Dr. Carol Prunhuber: Kurdistan is a prime example of a functioning democracy in the Middle East
Roni Alasor, Ararat News-Publishing (ANP), 13 October 2012 - Erbil-Kurdistan - Speaking on the Second World Kurdish Congress (WKC), which brought more than 600 Kurdish and non-Kurdish scientists, experts in different fields, academics, policy makers, researchers and practitioners from the Kurdish diasporas to the capital of Kurdistan Region Erbil, Dr. Carol Prunhuber, Venezuelan writer and journalist said that she is very moved by the development in free Kurdistan : “The first time I came to Kurdistan was in 1985 to film a documentary for a French TV agency. When we arrived through Bagdad Airport, I felt the oppressive presence of the Sadam Hussein regime. But two days ago when I arrived at the beautiful and modern Erbil Airport and was greeted by Kurds at customs, I become so moved by all that has happened since 1985 in this nation. Kurdistan is a prime example of a functioning democracy in the Middle East. More and more the world is seeing Kurdistan in this light, said she.”
“Let us start by thanking the Kurdistan Regional Government for hosting and supporting this historic event. Their generosity and support is unprecedented and we are grateful! They have made it happen!” said Dr. Prunhuber.
She thanks to the all delegates, who have come from all corners of the world to lend support and expertise towards the development of a stronger, more efficient and modern Kurdistan.
“Thank you to all the staff without whom we would not be here today–from the KRG Departement of Foreign Affairs.
“Though Venezuelan by birth, my connection to the Kurds goes back nearly 30 years – when I had the good fortune to meet, interview and come to know Abdul Rahman Ghassemlou - And through Ghassemlou, the Kurdish situation. The first time I came to Kurdistan was in 1985 to film a documentary for a French TV agency on the KDPI. When we arrived through Bagdad Airport, I felt the oppressive presence of the Sadam Hussein regime. We traveled across Iraq, through Kirkuk, Suleymania to the border with Iran. Even with tanks on the roads and soldiers stopping us at every corner, the moment we crossed into Kurdistan, the strength and resilience of the Kurdish people was more than evident. I also came in 2009 and now, in 2012. Two days ago, I flew into the beautiful and modern Erbil Airport and was greeted by Kurds at customs. I am so moved by all that has happened since 1985 in this nation.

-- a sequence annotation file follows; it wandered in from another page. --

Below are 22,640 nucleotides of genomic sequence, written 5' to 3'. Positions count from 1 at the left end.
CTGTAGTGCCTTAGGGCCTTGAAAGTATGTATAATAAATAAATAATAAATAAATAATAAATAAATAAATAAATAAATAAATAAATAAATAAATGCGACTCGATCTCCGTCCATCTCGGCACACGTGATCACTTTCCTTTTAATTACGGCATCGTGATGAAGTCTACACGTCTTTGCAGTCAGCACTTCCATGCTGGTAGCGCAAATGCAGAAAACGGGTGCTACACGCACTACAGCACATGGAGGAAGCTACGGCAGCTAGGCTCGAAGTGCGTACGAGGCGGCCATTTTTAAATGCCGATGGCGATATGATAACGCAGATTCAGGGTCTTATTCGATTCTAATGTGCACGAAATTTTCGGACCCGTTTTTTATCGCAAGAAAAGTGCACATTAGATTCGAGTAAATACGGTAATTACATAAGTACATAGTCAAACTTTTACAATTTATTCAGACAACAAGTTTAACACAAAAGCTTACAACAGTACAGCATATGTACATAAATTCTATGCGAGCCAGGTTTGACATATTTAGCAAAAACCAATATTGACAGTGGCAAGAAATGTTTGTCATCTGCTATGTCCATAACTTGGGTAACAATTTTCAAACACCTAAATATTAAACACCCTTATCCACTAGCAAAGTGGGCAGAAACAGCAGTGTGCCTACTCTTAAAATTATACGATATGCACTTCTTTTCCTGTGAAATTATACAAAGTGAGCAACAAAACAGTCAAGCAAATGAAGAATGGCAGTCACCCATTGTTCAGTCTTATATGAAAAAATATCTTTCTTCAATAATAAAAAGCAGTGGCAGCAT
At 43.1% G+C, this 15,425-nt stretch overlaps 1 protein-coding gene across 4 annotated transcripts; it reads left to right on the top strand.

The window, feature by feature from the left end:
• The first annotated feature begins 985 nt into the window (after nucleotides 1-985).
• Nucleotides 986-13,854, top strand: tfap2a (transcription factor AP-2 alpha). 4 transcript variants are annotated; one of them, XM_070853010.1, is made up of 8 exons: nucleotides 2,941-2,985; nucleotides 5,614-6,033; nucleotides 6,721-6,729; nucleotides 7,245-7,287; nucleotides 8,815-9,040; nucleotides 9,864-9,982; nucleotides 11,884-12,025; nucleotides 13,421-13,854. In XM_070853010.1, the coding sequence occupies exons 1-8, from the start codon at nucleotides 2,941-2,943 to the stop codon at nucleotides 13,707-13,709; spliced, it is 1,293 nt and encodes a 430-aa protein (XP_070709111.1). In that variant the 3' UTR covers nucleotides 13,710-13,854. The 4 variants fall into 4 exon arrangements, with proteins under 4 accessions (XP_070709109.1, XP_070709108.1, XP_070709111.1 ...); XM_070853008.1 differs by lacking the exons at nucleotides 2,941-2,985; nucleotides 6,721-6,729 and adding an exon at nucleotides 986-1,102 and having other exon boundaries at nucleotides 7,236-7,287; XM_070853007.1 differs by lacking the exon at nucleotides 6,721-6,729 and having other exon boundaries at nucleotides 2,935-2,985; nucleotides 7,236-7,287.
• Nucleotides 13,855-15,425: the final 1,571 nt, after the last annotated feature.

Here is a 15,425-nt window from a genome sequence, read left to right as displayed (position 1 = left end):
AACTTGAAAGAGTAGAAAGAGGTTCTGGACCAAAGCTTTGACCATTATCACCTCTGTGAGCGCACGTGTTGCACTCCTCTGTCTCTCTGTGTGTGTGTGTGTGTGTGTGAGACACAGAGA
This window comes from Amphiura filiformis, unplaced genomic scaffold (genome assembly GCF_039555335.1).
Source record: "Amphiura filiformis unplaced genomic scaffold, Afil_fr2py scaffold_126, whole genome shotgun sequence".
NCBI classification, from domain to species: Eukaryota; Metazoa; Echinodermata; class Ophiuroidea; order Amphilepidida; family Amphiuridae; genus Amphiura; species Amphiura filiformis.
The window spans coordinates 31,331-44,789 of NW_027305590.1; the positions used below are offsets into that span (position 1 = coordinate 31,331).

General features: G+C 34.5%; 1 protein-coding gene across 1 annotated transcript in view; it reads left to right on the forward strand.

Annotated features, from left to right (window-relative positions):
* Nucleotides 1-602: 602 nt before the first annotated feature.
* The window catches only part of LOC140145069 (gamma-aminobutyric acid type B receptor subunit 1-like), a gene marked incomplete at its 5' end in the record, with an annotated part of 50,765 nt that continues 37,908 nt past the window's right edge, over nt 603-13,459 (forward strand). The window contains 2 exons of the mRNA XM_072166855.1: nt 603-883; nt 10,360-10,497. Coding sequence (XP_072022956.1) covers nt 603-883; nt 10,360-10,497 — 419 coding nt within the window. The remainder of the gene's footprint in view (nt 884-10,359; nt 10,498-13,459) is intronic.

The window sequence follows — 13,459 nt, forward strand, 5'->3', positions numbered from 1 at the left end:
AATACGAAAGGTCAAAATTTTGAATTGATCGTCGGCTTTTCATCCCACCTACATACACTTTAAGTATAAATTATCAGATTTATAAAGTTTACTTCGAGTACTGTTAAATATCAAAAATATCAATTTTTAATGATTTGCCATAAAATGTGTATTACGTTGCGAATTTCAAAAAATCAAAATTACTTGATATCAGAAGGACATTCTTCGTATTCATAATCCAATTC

“Four years ago, I published a book that I had written in 1991 telling the story of Ghassemlou’s life and the Kurds in Iran –that book opened the path for me to be here today. I speak about Ghassemlou because he was a visionary, a progressive man, especially during those dire times after the Iranian Revolution. Merely by speaking of him, we invite his presence to be here – for he would have been delighted to see how far his nation has come. Above all else, he wanted his country to be unified and move forward. And today we are here in Erbil, on the brink of several days of discovery. We will be delving into the past history of the Kurds, scrutinizing the present and envisioning an even brighter future.
For this is our collective mission. Through the knowledge and expertise of academics and scientists this year, in areas relevant to the nation’s needs, we can etch a far-reaching vision for a progressive and modern Kurdistan.